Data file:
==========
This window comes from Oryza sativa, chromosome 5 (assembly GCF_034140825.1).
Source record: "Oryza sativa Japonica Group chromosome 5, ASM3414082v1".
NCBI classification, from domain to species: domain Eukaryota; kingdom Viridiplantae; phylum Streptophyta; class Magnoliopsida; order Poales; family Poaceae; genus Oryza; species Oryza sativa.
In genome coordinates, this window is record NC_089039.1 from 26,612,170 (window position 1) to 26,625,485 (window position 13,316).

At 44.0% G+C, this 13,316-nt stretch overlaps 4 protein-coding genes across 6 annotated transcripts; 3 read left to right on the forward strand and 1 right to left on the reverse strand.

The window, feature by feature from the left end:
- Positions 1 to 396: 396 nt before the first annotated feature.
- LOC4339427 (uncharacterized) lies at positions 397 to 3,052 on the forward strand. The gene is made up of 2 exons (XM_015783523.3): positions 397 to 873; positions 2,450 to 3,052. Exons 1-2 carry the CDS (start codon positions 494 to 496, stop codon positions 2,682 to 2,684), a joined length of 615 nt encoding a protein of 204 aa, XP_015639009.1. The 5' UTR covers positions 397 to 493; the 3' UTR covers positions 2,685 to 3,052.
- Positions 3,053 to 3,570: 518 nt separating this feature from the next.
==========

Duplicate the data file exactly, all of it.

This window comes from Oryza sativa, chromosome 5 (assembly GCF_034140825.1).
Source record: "Oryza sativa Japonica Group chromosome 5, ASM3414082v1".
NCBI classification, from domain to species: domain Eukaryota; kingdom Viridiplantae; phylum Streptophyta; class Magnoliopsida; order Poales; family Poaceae; genus Oryza; species Oryza sativa.
In genome coordinates, this window is record NC_089039.1 from 26,612,170 (window position 1) to 26,625,485 (window position 13,316).

At 44.0% G+C, this 13,316-nt stretch overlaps 4 protein-coding genes across 6 annotated transcripts; 3 read left to right on the forward strand and 1 right to left on the reverse strand.

The window, feature by feature from the left end:
- Positions 1 to 396: 396 nt before the first annotated feature.
- LOC4339427 (uncharacterized) lies at positions 397 to 3,052 on the forward strand. The gene is made up of 2 exons (XM_015783523.3): positions 397 to 873; positions 2,450 to 3,052. Exons 1-2 carry the CDS (start codon positions 494 to 496, stop codon positions 2,682 to 2,684), a joined length of 615 nt encoding a protein of 204 aa, XP_015639009.1. The 5' UTR covers positions 397 to 493; the 3' UTR covers positions 2,685 to 3,052.
- Positions 3,053 to 3,570: 518 nt separating this feature from the next.